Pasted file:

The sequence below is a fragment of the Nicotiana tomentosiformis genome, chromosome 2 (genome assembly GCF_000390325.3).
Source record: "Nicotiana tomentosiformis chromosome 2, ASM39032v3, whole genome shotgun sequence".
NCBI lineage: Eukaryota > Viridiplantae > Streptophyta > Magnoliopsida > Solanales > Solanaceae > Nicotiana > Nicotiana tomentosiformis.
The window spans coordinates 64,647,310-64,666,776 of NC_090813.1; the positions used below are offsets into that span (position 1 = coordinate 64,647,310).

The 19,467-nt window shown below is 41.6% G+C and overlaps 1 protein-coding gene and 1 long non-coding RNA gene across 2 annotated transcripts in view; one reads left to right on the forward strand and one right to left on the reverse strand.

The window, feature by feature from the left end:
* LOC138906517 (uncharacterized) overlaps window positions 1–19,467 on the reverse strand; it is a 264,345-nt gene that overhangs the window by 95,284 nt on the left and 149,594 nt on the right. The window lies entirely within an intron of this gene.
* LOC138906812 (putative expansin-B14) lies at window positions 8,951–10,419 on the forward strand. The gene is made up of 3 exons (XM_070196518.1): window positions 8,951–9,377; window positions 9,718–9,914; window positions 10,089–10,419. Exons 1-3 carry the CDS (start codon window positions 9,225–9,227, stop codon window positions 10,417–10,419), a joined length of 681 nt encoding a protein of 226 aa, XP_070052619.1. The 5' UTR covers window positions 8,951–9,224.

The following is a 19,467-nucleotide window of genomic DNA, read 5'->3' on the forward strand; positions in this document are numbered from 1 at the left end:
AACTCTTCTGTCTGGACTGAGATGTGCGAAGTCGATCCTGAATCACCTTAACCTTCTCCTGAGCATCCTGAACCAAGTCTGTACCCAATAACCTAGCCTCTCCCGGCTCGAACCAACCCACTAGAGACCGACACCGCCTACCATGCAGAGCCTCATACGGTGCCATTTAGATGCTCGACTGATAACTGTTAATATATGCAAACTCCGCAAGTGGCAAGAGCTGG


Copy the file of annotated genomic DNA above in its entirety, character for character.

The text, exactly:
The sequence below is a fragment of the Nicotiana tomentosiformis genome, chromosome 2 (genome assembly GCF_000390325.3).
Source record: "Nicotiana tomentosiformis chromosome 2, ASM39032v3, whole genome shotgun sequence".
NCBI lineage: Eukaryota > Viridiplantae > Streptophyta > Magnoliopsida > Solanales > Solanaceae > Nicotiana > Nicotiana tomentosiformis.
The window spans coordinates 64,647,310-64,666,776 of NC_090813.1; the positions used below are offsets into that span (position 1 = coordinate 64,647,310).

The 19,467-nt window shown below is 41.6% G+C and overlaps 1 protein-coding gene and 1 long non-coding RNA gene across 2 annotated transcripts in view; one reads left to right on the forward strand and one right to left on the reverse strand.

The window, feature by feature from the left end:
* LOC138906517 (uncharacterized) overlaps window positions 1–19,467 on the reverse strand; it is a 264,345-nt gene that overhangs the window by 95,284 nt on the left and 149,594 nt on the right. The window lies entirely within an intron of this gene.
* LOC138906812 (putative expansin-B14) lies at window positions 8,951–10,419 on the forward strand. The gene is made up of 3 exons (XM_070196518.1): window positions 8,951–9,377; window positions 9,718–9,914; window positions 10,089–10,419. Exons 1-3 carry the CDS (start codon window positions 9,225–9,227, stop codon window positions 10,417–10,419), a joined length of 681 nt encoding a protein of 226 aa, XP_070052619.1. The 5' UTR covers window positions 8,951–9,224.

The following is a 19,467-nucleotide window of genomic DNA, read 5'->3' on the forward strand; positions in this document are numbered from 1 at the left end:
AACTCTTCTGTCTGGACTGAGATGTGCGAAGTCGATCCTGAATCACCTTAACCTTCTCCTGAGCATCCTGAACCAAGTCTGTACCCAATAACCTAGCCTCTCCCGGCTCGAACCAACCCACTAGAGACCGACACCGCCTACCATGCAGAGCCTCATACGGTGCCATTTAGATGCTCGACTGATAACTGTTAATATATGCAAACTCCGCAAGTGGCAAGAGCTGG